Strong degassing had been measured at the volcano since June 2004. An ash emission occurred on 16 June 2005, and a slight increase in seismicity and a significant increase in gas emission were measured from 27 July until at least 30 August. SNET also reported a significant increase in seismic activity at Santa Ana on the night of 27 August. A cluster of 17 volcano-tectonic earthquakes were recorded, with four located S of the volcano. Afterwards, continuous high-frequency tremor was recorded until at least 30 August. Observations made on 29 August revealed incandescent rocks in the fumarole field, effects attributed to hot gases heating the rocks to sufficient temperature to glow. A significant increase in SO2 emission was recorded, and gas-and-steam plumes rose 500-1,000 m above the volcano's crater. As a safety measure, access to the volcano's crater was restricted.

From 27 July until the eruption on 1 October, seismicity and gas emissions were above normal levels, and Santa Ana was at alert level yellow. During the first week of September, tremor continued to be recorded, and on 2 September a cluster of at least eight small earthquakes occurred, which were not felt by local residents. Gas plumes rose to ~ 500 m above the volcano, and the SO2 flux was over 1,000 metric tons per day during the first two weeks of September. Satellite imagery from 5 September showed a thermal anomaly.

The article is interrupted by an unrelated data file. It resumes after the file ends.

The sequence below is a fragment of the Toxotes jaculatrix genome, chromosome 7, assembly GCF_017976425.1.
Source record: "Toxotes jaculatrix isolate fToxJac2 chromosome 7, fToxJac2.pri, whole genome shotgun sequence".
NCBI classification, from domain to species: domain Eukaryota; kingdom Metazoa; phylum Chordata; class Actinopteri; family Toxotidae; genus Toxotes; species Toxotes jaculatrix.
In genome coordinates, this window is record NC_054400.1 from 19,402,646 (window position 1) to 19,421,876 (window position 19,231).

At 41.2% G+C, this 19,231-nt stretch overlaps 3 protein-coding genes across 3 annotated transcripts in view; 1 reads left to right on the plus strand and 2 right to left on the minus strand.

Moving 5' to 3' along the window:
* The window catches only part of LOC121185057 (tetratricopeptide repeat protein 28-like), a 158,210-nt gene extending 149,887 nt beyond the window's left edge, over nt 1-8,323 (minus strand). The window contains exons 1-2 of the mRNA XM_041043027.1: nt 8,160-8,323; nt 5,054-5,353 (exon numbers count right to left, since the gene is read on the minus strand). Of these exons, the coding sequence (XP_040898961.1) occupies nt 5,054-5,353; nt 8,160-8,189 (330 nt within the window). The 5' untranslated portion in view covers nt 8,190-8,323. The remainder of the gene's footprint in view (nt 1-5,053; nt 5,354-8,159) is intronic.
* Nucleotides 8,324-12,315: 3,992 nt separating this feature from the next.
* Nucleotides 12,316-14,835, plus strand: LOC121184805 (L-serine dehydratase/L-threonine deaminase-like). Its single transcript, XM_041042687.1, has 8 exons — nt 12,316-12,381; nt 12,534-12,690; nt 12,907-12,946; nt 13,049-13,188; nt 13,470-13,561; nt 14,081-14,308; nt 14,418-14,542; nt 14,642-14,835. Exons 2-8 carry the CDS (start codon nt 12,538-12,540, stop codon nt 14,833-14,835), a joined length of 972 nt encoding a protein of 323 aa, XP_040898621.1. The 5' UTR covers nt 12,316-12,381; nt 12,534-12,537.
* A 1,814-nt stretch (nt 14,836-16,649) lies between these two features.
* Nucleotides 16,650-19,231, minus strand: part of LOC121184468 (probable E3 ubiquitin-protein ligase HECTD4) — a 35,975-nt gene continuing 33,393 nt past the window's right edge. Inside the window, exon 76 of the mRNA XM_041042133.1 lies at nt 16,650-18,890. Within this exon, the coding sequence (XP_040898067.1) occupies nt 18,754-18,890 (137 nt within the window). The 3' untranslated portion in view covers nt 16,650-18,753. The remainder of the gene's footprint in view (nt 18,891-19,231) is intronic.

Microseismicity increased significantly on 12 September. During a visit to the volcano on 8 September, larger areas of incandescence were visible at a field of fumaroles than during a visit on 29 August. Satellite imagery showed a thermal anomaly at the volcano on several days during the second week of September.

During 15-19 September gas plumes rose to ~ 500 m above the volcano, and the SO2 flux reached a maximum of 3,320 metric tons per day on 16 September. Microseismicity remained at relatively high levels. No significant changes were seen at the volcano's crater when observed on 19 September in comparison to 13 September. Intense degassing continued and the crater lake (lagoon) remained a dark coffee color. Incandescence was visible inside some cracks.

During a visit to the crater on 21 September, observers noted that the lagoon had become greener and small rock landslides occurred in the field of fumaroles. Gas plumes rose to ~ 1 km above the volcano on 26 September.

Following the eruption of 1 October, small explosions, degassing, and low-to-moderate seismicity occurred at Santa Ana during 5-11 October. Inclement weather prohibited ground and satellite observations, and sulfur-dioxide (SO2) measurements during much of the report period. During an aerial inspection of the volcano on 11 October, no changes were observed at the crater. Around 11 October, SO2 measurements were around 600-700 metric tons per day. The alert level within a 5-km radius around the volcano's central crater remained at Red.